For most visitors to Asheville, North Carolina, a trip to Biltmore is a mandatory excursion. George Washington Vanderbilt’s vast mansion, still the largest privately owned house in the United States, is located around 5 miles south of the city, surrounded by an 8,000-acre estate. Built between 1889 and 1895, and modeled primarily on the Château du Blois in France’s Loire Valley, it contains 35 bedrooms and 43 bathrooms and is an embodiment of the Gilded Age in pale golden limestone.
The patriarch of the Vanderbilt dynasty was George’s grandfather, Cornelius, who began his legendary business career running a ferry between Manhattan and Staten Island. So great was his determination, the other ferryboat captains took to calling him “the Commodore,” a nickname that was to prove indelible. From ferries, he progressed to steamships, and then to railroads, most famously the New York Central and Hudson River Railroad, for which he constructed the Grand Central Depot, the precursor to Grand Central Terminal.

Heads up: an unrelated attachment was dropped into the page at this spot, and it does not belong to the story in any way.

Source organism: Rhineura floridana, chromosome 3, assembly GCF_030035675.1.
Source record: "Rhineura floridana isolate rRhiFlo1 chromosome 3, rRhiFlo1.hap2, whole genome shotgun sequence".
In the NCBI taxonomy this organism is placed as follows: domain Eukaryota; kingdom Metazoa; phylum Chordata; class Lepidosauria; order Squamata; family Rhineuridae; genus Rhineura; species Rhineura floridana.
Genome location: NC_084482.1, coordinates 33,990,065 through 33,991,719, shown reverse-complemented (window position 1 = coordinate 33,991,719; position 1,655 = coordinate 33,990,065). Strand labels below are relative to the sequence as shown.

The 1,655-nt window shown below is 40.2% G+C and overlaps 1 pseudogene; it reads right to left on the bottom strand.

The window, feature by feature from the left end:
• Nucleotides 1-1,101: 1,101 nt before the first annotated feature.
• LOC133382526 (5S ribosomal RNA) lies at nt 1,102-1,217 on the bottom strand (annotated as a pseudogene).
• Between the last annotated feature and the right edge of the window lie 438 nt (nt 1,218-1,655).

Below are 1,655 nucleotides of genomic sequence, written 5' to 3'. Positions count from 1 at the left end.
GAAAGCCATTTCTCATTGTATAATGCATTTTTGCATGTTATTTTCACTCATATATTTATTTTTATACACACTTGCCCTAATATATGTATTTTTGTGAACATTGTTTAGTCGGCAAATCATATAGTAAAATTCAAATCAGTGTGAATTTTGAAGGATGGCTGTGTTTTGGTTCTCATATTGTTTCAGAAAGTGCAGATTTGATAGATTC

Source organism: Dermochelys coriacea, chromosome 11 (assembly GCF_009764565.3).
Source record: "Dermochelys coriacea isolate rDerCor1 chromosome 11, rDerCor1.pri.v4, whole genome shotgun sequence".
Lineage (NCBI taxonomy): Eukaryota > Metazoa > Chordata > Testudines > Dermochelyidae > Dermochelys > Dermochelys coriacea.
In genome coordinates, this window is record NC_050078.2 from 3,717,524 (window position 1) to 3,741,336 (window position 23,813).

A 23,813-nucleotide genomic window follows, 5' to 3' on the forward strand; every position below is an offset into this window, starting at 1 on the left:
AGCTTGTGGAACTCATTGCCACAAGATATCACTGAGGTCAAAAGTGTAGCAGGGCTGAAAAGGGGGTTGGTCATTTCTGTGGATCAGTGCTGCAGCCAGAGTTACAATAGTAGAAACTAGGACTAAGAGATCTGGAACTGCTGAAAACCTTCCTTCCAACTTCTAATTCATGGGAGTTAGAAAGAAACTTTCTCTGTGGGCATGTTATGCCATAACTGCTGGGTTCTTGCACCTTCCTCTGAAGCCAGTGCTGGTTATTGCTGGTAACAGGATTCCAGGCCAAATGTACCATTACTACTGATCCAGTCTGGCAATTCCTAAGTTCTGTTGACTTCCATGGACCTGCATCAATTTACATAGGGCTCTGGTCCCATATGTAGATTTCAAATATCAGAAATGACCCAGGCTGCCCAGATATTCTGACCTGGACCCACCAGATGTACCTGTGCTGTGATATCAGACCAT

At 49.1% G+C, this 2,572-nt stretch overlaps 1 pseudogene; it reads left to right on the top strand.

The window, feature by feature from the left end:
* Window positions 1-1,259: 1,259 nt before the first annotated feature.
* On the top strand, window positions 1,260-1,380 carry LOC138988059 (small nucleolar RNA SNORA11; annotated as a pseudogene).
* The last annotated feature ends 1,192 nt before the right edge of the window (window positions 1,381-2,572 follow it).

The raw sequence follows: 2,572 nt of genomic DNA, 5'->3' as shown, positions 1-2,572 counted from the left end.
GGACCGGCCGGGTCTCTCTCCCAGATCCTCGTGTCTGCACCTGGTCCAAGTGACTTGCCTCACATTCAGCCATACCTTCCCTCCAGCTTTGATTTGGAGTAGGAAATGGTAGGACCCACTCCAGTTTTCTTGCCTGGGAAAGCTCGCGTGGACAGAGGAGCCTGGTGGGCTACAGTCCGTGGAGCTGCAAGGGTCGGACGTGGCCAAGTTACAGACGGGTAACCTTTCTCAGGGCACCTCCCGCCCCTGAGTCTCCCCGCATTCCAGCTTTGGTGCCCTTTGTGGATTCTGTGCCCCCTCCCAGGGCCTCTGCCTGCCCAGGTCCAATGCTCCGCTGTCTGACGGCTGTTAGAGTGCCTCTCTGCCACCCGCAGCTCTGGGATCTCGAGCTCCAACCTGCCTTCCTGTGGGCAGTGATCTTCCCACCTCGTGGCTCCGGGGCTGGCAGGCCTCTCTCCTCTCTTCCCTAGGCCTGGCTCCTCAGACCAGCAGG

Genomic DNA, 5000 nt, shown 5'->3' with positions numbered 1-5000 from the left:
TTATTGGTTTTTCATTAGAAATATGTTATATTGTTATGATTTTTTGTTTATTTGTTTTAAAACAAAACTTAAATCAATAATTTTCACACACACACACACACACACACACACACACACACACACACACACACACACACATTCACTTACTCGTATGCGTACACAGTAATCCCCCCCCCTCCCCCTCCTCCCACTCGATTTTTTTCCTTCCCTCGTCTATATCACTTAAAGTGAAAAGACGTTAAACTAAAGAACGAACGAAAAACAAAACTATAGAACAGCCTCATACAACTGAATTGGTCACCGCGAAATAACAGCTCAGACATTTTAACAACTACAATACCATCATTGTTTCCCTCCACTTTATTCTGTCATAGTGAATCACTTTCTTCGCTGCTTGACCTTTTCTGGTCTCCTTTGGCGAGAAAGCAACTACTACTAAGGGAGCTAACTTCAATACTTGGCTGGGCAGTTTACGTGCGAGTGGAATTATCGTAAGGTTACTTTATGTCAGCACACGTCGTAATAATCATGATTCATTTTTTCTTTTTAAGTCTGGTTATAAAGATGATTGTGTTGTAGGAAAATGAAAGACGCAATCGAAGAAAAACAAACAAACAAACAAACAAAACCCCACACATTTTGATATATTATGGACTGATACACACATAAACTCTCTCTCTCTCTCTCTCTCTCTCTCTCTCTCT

At the time of his death in 1877, Vanderbilt had an estimated fortune of $105 million (multiple billions in present-day dollars), 95 percent of which he left to his son, William, and through him to his four grandsons. Cornelius may have been a prodigious builder of wealth, but his architectural ambitions were comparatively modest. Generations of his offspring would prove far less reticent.